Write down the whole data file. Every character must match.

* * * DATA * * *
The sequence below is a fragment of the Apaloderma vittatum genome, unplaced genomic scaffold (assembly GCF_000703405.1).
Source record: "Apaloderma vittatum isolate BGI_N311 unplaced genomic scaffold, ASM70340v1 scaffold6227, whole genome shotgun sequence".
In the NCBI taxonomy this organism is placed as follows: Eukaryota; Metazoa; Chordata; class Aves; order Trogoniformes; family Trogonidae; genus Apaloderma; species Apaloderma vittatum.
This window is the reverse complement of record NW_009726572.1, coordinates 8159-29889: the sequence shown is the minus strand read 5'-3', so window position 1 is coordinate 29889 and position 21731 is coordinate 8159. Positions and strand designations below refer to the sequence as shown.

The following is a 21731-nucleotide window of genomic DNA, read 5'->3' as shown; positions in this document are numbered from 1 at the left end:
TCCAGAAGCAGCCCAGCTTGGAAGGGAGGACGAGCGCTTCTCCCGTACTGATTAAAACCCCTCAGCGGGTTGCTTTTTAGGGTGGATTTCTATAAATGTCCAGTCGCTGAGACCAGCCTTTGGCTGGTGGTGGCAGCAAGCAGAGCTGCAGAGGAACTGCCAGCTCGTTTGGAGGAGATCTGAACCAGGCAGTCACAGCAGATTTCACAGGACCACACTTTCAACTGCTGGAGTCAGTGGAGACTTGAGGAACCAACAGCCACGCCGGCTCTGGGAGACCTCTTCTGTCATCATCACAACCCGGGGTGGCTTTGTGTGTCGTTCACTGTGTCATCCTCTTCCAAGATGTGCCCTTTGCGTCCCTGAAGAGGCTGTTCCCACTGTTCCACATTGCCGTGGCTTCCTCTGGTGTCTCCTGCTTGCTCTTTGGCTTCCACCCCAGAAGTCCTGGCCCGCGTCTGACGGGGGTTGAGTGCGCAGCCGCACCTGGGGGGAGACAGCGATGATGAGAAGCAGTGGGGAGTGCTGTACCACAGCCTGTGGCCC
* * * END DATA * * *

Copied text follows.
The sequence below is a fragment of the Apaloderma vittatum genome, unplaced genomic scaffold (assembly GCF_000703405.1).
Source record: "Apaloderma vittatum isolate BGI_N311 unplaced genomic scaffold, ASM70340v1 scaffold6227, whole genome shotgun sequence".
In the NCBI taxonomy this organism is placed as follows: Eukaryota; Metazoa; Chordata; class Aves; order Trogoniformes; family Trogonidae; genus Apaloderma; species Apaloderma vittatum.
This window is the reverse complement of record NW_009726572.1, coordinates 8159-29889: the sequence shown is the minus strand read 5'-3', so window position 1 is coordinate 29889 and position 21731 is coordinate 8159. Positions and strand designations below refer to the sequence as shown.

The following is a 21731-nucleotide window of genomic DNA, read 5'->3' as shown; positions in this document are numbered from 1 at the left end:
TCCAGAAGCAGCCCAGCTTGGAAGGGAGGACGAGCGCTTCTCCCGTACTGATTAAAACCCCTCAGCGGGTTGCTTTTTAGGGTGGATTTCTATAAATGTCCAGTCGCTGAGACCAGCCTTTGGCTGGTGGTGGCAGCAAGCAGAGCTGCAGAGGAACTGCCAGCTCGTTTGGAGGAGATCTGAACCAGGCAGTCACAGCAGATTTCACAGGACCACACTTTCAACTGCTGGAGTCAGTGGAGACTTGAGGAACCAACAGCCACGCCGGCTCTGGGAGACCTCTTCTGTCATCATCACAACCCGGGGTGGCTTTGTGTGTCGTTCACTGTGTCATCCTCTTCCAAGATGTGCCCTTTGCGTCCCTGAAGAGGCTGTTCCCACTGTTCCACATTGCCGTGGCTTCCTCTGGTGTCTCCTGCTTGCTCTTTGGCTTCCACCCCAGAAGTCCTGGCCCGCGTCTGACGGGGGTTGAGTGCGCAGCCGCACCTGGGGGGAGACAGCGATGATGAGAAGCAGTGGGGAGTGCTGTACCACAGCCTGTGGCCC